The intercorporeal self: merleau-Ponty on subjectivity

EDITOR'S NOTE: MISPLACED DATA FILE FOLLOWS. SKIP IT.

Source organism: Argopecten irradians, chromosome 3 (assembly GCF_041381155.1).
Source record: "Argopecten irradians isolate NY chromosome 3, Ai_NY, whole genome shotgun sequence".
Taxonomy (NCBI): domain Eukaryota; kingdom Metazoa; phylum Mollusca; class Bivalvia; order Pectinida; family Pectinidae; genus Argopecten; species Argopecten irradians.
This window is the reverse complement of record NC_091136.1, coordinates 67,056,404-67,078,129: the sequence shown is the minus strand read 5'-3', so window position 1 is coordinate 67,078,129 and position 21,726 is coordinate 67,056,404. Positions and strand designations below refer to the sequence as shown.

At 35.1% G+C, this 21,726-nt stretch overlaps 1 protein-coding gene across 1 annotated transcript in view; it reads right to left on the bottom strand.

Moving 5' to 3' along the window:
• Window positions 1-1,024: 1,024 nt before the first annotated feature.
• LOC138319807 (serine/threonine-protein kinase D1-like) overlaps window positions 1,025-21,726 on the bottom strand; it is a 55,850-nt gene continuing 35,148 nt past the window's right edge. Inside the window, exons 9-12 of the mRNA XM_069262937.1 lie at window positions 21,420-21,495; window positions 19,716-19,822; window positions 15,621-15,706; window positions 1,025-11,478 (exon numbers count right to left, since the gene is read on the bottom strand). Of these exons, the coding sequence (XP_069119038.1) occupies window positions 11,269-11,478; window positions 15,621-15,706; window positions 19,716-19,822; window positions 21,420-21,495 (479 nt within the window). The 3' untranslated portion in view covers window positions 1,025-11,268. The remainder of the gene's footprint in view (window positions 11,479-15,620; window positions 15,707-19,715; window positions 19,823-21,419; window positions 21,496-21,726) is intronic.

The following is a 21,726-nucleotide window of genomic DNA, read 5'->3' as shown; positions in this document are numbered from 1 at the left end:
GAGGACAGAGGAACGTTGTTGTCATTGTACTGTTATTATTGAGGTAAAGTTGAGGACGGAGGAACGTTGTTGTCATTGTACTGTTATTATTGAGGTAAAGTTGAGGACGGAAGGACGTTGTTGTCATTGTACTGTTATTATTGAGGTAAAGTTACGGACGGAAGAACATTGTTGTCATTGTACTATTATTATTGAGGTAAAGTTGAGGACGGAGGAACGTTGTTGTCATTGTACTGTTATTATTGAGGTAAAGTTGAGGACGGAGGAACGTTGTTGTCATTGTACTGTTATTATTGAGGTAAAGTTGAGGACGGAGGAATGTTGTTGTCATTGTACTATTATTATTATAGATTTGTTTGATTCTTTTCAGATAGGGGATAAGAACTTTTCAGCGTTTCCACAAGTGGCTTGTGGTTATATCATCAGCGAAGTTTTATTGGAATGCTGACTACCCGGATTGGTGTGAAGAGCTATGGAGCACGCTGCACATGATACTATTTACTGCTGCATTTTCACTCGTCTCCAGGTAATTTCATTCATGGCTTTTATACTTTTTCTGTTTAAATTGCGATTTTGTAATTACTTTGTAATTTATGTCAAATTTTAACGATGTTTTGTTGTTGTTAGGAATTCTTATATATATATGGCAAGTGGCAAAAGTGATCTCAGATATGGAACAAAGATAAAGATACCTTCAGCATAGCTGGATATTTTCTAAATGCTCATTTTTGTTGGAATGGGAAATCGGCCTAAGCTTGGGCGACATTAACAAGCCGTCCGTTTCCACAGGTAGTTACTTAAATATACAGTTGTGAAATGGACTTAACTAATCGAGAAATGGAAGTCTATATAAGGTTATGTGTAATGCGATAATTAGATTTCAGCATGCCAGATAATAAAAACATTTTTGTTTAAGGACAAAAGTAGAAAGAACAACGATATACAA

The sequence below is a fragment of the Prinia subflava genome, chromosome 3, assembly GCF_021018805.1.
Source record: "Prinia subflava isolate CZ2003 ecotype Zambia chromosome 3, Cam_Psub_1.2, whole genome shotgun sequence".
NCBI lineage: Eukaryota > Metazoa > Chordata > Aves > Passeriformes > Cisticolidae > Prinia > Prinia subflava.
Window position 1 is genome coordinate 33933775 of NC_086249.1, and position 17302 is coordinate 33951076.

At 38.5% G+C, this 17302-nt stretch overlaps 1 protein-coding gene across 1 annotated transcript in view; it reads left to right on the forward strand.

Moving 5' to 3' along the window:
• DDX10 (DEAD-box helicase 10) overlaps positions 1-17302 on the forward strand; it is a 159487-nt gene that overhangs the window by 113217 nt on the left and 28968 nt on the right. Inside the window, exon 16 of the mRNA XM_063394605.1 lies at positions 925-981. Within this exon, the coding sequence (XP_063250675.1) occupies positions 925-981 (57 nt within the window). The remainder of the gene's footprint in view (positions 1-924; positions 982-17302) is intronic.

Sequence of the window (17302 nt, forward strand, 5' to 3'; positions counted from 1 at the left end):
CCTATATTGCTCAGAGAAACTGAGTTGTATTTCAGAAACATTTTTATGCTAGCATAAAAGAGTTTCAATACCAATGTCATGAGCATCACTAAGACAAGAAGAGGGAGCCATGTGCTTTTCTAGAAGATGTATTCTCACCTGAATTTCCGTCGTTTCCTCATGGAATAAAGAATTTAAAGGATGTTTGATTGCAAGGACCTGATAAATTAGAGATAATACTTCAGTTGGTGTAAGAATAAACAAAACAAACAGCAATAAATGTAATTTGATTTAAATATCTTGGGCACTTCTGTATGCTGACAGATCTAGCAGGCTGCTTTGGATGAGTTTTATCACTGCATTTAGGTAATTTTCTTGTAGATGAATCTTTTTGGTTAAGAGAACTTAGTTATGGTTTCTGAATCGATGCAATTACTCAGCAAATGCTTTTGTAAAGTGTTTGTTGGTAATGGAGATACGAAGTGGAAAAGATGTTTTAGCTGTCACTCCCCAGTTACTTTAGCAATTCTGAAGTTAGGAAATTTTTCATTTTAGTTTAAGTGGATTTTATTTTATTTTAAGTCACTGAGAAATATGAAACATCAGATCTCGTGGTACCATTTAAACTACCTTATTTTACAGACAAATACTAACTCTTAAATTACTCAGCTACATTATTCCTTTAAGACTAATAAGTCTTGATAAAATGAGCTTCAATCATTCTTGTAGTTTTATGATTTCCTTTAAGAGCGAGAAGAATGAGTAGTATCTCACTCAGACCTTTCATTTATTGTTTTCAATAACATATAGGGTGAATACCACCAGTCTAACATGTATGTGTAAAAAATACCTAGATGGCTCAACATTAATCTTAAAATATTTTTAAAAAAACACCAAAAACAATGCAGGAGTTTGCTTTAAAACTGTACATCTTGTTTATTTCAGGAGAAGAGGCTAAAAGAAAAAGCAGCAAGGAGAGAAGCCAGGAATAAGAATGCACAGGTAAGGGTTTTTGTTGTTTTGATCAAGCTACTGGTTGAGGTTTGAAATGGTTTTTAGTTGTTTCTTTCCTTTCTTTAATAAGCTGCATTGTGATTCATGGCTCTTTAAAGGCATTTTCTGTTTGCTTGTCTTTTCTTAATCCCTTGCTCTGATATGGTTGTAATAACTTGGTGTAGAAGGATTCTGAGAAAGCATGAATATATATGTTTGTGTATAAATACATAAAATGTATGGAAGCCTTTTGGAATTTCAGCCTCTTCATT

In this thesis, I develop an interpretation of Merleau-Ponty's notion of subjectivity with particular reference to the 'Phenomenology of Perception'. Merleau-Ponty criticizes a certain Cartesian inheritance in the modern philosophical tradition, while at the same time criticizing the naturalistic reductionism prevalent in many contemporary approaches to the philosophy of mind. That is to say, he claims, at once, that the thinking subject is necessarily an incarnate subject 'and' that the body (or bodily behavior) is the very matrix of intelligence and meaning. In this sense, Merleau-Ponty's philosophy seems to assert the primacy of the ' relation' between a perceiving body and its surrounding world. Merleau-Ponty's philosophy pointedly aims to avoid any kind of reification of the subject, either as a mind 'or' as a body, and, instead, seeks to understand subjectivity as a dynamic and open-ended process of emergence. I pay particular concern to Merleau-Ponty's analyses of movement, sensation, and expression. Subjectivity emerges with the emergence of meaning in the world on the basis of the self-articulating character of living movement. Meaning emerges in living, expressive, movement, but the order of meaning ('sens') that movement inaugurates cannot fully absorb the facticity of the movement's own contingent beginnings. Thus, what Merleau-Ponty calls 'perceptual meaning' arises on the basis of a dynamic that is, as it were, older than subjective 'consciousness'. As a reflectively self-conscious subject, then, I am always haunted by a pre-history that both is, and is not, mine. This pre-history is, for consciousness, an absent origin that haunts it in its present experience; it is the original past of the sentient body. Thus, the concept of subjectivity, in 'Phenomenology of Perception ', anticipates the project that Merleau-Ponty later describes as 'the ontological rehabilitation of the sensible.' As a sentient subject, I ceaselessly take up a responsive activity that is older than my consciousness. And because the movement whereby the sensible reveals itself is, according to Merleau-Ponty, fundamentally 'expressive' movement, the manifestation of the sensible is, at the same time, expression, language, and the emergence of self-consciousness.